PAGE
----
top of page

How to maintain your lifestyle in retirement

Planning for retirement can be daunting for anyone, regardless of income level.


You may be intimidated by how you’ll maintain your current lifestyle when you’re no longer working – or have concerns about leaving the right legacy for your beneficiaries or cherished charitable organizations. Yet amid these concerns, many people delay retirement planning as they build or grow their businesses and prioritize other objectives.


But to meet your long-term goals and leave the kind of legacy you want, it’s important to start planning for retirement well before it arrives. Here are seven strategies to help you work toward maintaining your lifestyle during retirement.


1. Build a vision for your retirement lifestyle

Start by envisioning what you want this next phase of your life to encompass – and don’t be afraid to get detailed about your goals and desires. For example, if you currently take a few big trips per year, will you want to maintain or increase that level of travel? Maybe you want to be able to help your children or grandchildren pay for college or leave behind a charitable legacy.


“When we have these initial goal-setting conversations with clients, we often find that their main concerns extend beyond themselves into their family and the legacy they want to leave behind,” Carson says. They want to find ways to maintain their lifestyle and the lifestyle of their family without hindering any charitable organizations they also want to support.


This is where speaking with a financial professional pays off. They can help you brainstorm what your ideal retirement looks like – and help you balance living your ideal lifestyle while still supporting the people and causes you care about.


2. Know where your money is coming from

It pays to take a solid financial inventory to work toward maintaining the lifestyle you want in retirement. Your primary income may go away upon retirement, but do you have a comprehensive understanding of the income sources you’ll start to pull from once you’re no longer working? List every source of income you’ll have, such as:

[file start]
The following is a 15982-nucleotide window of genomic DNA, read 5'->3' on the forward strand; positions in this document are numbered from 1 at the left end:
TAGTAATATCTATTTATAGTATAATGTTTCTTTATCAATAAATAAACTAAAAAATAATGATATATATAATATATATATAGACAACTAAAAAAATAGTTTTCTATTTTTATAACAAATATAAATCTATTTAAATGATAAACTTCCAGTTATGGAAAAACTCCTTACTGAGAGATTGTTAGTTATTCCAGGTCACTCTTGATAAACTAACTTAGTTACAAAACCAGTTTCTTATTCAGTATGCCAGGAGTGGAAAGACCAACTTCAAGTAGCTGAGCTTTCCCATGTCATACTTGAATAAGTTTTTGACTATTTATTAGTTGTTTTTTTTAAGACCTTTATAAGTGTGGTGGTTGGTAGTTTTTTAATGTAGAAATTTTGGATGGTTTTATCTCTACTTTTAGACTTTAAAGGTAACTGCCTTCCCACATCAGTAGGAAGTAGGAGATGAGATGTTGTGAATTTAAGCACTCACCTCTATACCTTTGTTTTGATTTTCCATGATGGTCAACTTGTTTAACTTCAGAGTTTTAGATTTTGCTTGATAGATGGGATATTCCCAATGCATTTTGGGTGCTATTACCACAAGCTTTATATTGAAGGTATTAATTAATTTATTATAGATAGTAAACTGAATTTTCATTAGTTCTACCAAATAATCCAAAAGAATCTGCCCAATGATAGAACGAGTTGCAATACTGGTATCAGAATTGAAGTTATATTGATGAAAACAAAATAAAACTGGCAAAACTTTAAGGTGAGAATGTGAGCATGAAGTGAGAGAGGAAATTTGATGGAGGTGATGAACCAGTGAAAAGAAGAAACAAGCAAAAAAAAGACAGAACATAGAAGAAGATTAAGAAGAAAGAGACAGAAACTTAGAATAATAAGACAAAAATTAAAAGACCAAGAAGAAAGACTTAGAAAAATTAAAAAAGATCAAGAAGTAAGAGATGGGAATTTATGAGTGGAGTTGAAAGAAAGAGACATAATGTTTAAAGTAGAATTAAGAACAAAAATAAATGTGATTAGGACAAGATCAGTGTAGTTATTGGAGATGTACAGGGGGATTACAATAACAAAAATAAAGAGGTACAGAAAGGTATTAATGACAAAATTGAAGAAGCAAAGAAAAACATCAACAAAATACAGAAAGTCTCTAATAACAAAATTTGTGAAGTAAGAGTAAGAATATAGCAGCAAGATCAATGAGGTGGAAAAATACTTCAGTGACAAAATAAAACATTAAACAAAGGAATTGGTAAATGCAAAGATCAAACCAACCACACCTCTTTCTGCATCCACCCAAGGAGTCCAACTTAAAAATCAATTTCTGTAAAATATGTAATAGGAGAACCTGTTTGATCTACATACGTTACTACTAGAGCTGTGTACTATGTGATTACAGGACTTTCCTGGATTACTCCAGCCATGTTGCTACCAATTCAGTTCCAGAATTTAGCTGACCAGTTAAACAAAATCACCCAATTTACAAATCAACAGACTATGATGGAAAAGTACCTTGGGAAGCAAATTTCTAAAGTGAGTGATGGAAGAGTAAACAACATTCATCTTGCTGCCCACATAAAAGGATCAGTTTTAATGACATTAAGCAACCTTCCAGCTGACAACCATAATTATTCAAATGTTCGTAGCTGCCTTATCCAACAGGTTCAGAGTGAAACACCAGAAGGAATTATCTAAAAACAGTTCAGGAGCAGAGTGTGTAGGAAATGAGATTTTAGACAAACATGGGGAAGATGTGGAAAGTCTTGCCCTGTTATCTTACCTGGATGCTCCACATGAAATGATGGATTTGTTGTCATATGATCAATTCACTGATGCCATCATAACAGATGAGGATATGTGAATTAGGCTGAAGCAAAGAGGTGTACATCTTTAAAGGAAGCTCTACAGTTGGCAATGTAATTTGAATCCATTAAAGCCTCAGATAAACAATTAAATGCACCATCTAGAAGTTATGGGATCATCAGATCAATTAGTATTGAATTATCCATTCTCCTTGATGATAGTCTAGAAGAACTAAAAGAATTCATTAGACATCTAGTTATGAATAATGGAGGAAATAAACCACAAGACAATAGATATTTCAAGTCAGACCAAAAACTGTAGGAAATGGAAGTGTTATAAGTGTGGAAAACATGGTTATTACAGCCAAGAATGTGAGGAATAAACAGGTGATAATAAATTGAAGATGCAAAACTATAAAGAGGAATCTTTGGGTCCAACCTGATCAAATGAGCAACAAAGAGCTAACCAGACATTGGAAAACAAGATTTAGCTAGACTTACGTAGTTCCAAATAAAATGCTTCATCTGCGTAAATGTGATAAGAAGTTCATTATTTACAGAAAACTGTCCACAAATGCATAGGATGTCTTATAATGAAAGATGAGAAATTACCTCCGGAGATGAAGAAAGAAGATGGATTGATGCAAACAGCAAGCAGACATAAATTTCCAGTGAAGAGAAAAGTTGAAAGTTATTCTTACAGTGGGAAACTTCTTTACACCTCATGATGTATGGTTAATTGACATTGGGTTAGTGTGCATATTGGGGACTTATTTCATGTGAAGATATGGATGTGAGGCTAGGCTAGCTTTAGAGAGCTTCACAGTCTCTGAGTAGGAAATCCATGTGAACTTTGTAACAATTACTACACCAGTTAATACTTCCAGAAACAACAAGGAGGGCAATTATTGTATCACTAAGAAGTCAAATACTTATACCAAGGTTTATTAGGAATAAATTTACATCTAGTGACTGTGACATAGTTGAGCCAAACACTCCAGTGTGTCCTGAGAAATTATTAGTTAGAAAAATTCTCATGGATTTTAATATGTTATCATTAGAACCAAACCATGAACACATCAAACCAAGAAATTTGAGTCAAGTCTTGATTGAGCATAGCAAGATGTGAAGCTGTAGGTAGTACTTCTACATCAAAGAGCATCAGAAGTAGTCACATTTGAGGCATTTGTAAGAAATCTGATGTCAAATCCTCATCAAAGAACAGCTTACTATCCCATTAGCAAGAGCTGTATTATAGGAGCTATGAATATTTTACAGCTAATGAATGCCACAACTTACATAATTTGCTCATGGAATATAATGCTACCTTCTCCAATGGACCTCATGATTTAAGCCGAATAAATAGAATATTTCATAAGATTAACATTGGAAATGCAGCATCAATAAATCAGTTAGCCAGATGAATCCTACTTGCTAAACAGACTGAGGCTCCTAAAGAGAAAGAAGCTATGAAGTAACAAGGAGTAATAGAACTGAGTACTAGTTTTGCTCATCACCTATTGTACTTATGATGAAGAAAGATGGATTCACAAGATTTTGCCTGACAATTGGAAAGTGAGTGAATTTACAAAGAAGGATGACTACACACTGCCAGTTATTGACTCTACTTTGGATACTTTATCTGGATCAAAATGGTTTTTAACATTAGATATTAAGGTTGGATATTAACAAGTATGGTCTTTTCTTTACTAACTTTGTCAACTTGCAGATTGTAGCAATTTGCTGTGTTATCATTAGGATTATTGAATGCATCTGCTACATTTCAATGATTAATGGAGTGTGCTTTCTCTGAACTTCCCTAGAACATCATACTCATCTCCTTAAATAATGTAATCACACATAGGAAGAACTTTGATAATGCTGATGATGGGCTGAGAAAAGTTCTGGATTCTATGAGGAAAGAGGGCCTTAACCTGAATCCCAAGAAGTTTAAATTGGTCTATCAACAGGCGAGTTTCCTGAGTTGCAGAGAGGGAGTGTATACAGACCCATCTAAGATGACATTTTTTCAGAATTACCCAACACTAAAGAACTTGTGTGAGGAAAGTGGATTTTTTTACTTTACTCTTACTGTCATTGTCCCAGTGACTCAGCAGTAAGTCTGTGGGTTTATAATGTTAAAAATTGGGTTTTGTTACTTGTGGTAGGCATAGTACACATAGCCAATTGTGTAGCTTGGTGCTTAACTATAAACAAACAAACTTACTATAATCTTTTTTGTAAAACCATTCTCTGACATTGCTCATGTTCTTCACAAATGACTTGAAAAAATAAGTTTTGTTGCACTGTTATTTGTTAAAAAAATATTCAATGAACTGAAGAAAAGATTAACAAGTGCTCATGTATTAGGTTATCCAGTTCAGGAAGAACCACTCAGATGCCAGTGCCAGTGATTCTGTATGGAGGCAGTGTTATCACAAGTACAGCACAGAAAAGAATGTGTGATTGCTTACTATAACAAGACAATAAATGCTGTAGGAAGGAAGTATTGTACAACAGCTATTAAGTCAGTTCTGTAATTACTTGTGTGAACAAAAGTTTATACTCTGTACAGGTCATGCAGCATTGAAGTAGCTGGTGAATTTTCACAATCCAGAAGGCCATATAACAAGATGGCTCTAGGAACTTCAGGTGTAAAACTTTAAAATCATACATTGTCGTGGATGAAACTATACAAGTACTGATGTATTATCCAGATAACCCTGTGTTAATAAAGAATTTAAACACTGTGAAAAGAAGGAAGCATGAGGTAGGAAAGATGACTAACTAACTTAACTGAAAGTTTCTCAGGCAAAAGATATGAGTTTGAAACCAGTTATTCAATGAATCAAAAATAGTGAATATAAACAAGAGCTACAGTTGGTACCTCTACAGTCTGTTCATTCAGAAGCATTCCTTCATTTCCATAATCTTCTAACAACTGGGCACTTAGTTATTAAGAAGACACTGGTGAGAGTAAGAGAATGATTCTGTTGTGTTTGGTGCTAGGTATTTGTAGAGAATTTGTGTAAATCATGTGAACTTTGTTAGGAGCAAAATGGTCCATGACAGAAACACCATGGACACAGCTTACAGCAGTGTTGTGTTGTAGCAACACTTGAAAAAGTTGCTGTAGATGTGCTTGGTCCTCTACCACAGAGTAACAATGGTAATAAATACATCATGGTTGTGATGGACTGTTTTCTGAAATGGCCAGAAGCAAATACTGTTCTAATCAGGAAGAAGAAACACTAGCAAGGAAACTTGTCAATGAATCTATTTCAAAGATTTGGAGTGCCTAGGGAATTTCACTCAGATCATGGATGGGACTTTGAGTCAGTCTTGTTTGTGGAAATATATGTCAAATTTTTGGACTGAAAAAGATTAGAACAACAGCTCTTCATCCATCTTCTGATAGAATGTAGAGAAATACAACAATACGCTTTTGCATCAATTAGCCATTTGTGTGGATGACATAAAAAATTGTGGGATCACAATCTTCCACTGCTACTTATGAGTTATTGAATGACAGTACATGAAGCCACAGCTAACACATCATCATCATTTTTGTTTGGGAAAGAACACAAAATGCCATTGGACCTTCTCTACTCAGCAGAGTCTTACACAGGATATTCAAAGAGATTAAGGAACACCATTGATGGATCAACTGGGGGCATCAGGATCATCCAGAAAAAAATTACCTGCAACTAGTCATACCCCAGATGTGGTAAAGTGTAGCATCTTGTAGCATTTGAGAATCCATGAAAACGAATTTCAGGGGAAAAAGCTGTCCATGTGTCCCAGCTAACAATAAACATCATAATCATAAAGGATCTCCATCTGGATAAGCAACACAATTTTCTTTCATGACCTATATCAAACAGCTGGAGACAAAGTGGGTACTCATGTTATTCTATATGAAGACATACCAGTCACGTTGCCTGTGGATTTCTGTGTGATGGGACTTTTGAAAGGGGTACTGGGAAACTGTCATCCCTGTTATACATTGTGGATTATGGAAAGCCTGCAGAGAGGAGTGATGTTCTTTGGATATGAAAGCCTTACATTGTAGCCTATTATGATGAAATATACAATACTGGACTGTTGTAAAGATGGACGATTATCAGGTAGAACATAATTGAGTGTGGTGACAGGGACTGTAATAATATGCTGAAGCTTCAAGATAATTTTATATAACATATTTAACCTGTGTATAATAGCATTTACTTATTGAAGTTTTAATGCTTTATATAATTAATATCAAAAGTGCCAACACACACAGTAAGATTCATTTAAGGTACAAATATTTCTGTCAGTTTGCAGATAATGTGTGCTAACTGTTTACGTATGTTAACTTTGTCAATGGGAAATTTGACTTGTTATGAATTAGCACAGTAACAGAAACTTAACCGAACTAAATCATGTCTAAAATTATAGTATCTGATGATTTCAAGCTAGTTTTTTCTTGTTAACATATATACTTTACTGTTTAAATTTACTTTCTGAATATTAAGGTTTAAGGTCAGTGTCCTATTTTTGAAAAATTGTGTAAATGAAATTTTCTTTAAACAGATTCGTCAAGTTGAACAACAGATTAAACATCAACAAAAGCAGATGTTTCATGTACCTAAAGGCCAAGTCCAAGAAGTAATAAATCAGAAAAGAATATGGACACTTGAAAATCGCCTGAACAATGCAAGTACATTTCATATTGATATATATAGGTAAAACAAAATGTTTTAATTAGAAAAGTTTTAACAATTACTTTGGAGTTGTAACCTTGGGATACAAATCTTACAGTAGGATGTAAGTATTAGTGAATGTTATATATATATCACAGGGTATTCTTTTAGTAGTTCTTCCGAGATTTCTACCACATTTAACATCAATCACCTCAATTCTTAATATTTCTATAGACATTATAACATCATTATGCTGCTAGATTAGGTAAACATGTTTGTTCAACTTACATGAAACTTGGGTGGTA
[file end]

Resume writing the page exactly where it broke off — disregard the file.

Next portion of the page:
• IRAs and 401(k)s

  • Regular bank/savings accounts

  • Health savings accounts (HSAs)

  • Social Security benefits

  • Stocks

  • Life insurance

  • Annuities

  • Business interests, especially if you’ll be selling


Also, consider any specific rules or timelines around when you can begin withdrawing from each specific source.


3. Know where your money is going

Equally important as listing your income sources is listing your debts and projected expenses during retirement. While unexpected events arise, list every expense you can plan for, including monthly household expenses and debt payments like a mortgage.


4. Understand potential tax implications

While accumulation planning is important – asking yourself how much you need to save for retirement – distribution planning is an equally important consideration that not everyone considers.


Distribution planning considers the impact of taxes on different sources of income, which will determine how much of your assets will be preserved or depleted in retirement. Ask yourself: Is this asset taxed as ordinary income, as long-term capital gain, or is it tax-free? Your accumulation plan should include tax-diversified sources of retirement income. Remember that it’s not just what you earn; it’s what you get to keep after taxes.


If you can factor in tax implications for withdrawals during your planning, you’ll enjoy a more secure retirement.